Published March 29, 2013
Just as Bitcoin explodes beyond the $1 billion mark thanks to Europe’s debt crisis, the emerging virtual currency was dealt a setback this week after a key exchange was hit by a powerful cyber attack that caused delays.
Coupled with other recent technical glitches, this week’s distributed denial of service (DDoS) attack against Bitcoin exchange Mt. Gox cuts into one of the electronic currency’s greatest selling points: its relative safety compared with deposits in Cyprus.
In a message posted on its official Twitter account, Japan-based Mt. Gox told users Thursday night it was “experiencing a major DDoS” attack. Within hours Mt. Gox said the issue had been resolved.
The exchange didn’t respond to a request for further comment on the DDoS attack.
According to the Mt. Gox website, it is the “world’s most established Bitcoin exchange” and the only multi-currency Bitcoin trading platform.
"This attack demonstrates both the worth of Bitcoin and the value of its business availability. Now there are new risks to both,” said Carl Herberger, vice president of security solutions at Radware (RDWR).
Earlier this week payments startup Dwolla, which is also used to trade Bitcoins, suffered from an apparent DDoS attack as well.
Established in 2009, Bitcoin has emerged as a winner in the controversy surrounding Europe’s decision to “bail in” bank depositors in Cyprus to pay for a rescue of the tiny island country’s outsized banking system.
The virtual currency is built on an open-source software code and unlike traditional currencies is highly decentralized, making it appealing to those worried about the safety of the monetary system. Bitcoin also says its accounts can’t be seized by local authorities, setting it apart from bank deposits in Cyprus.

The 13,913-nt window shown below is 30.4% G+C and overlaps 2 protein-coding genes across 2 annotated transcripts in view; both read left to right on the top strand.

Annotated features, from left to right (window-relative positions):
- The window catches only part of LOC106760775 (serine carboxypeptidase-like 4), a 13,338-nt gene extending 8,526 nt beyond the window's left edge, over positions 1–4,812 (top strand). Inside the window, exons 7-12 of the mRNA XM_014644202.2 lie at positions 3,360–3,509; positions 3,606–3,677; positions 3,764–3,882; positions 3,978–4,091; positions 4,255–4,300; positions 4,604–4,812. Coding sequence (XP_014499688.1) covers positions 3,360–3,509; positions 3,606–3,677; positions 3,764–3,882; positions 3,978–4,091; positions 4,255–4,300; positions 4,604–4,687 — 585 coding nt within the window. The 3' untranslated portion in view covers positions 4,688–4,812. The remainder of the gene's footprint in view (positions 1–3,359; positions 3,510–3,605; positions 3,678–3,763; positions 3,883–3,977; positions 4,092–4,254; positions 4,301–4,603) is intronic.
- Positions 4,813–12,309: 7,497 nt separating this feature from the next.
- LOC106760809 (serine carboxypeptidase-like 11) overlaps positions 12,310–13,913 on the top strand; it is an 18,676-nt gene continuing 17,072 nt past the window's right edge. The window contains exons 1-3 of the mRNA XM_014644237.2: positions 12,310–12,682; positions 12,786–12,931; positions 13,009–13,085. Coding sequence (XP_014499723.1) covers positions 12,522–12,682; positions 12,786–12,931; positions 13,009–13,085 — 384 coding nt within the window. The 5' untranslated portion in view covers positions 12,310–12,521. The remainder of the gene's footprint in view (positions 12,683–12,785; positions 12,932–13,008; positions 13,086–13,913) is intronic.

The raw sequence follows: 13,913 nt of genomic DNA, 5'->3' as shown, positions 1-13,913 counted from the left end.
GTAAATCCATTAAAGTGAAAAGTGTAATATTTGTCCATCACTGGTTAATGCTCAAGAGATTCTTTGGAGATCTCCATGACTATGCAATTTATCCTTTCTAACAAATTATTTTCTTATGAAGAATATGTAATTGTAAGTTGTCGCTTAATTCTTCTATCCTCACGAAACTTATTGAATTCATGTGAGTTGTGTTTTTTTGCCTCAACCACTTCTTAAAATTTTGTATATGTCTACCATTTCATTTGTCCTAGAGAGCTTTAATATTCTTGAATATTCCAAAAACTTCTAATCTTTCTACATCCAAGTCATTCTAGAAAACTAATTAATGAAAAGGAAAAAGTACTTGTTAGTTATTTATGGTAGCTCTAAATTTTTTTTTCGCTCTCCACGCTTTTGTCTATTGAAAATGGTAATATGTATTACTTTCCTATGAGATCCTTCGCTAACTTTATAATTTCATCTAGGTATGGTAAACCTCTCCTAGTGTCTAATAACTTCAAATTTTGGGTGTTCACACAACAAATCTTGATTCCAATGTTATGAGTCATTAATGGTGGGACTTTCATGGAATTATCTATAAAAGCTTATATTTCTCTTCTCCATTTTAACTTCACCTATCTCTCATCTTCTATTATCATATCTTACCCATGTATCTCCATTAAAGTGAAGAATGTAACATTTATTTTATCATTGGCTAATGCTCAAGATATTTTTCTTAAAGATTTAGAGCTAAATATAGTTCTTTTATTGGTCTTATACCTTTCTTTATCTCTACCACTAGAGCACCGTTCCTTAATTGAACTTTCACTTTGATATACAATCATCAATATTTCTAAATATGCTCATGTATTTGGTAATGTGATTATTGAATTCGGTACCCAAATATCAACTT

Underscoring the surge of activity in the virtual currency, one Bitcoin traded as high as $93.06 on Friday, up a whopping 125% from the beginning of March. The value of Bitcoins outstanding has also now surpassed the $1 billion threshold.
Bitcoin “is clearly having a breakthrough moment here, and a deeply surprising one given its novelty and nascent infrastructure,” Nicholas Colas, chief market strategist at ConvergEx, wrote in a recent note.
However, Bitcoin has also faced technical glitches, including one on March 12 that caused the currency’s value to briefly tumble 23% before recovering.
“Bitcoin is of course wholly dependent upon the functioning of the Internet,”said Daniel Friedberg, a financial-services attorney at Seattle law firm Graham & Dunn who has a Bitcoin client base.
“Users of Bitcoin are not used to any ‘down time’ and have grown accustomed to being able to immediately convert the Bitcoin virtual currency into real legal tender, 24 hours a day, 7 days a week. Any disruption at all creates customer complaints,” he said.
Bitcoin isn’t alone in grappling with cyber attacks. Hacktivists have increasingly set their sets on the U.S. financial system, slowing access to the websites of big banks like J.P. Morgan Chase (JPM) and Bank of America (BAC) in recent months.
Earlier this week Wells Fargo (WFC), the largest U.S. bank by market capitalization, acknowledged its consumer banking website was the victim of a DDoS attack.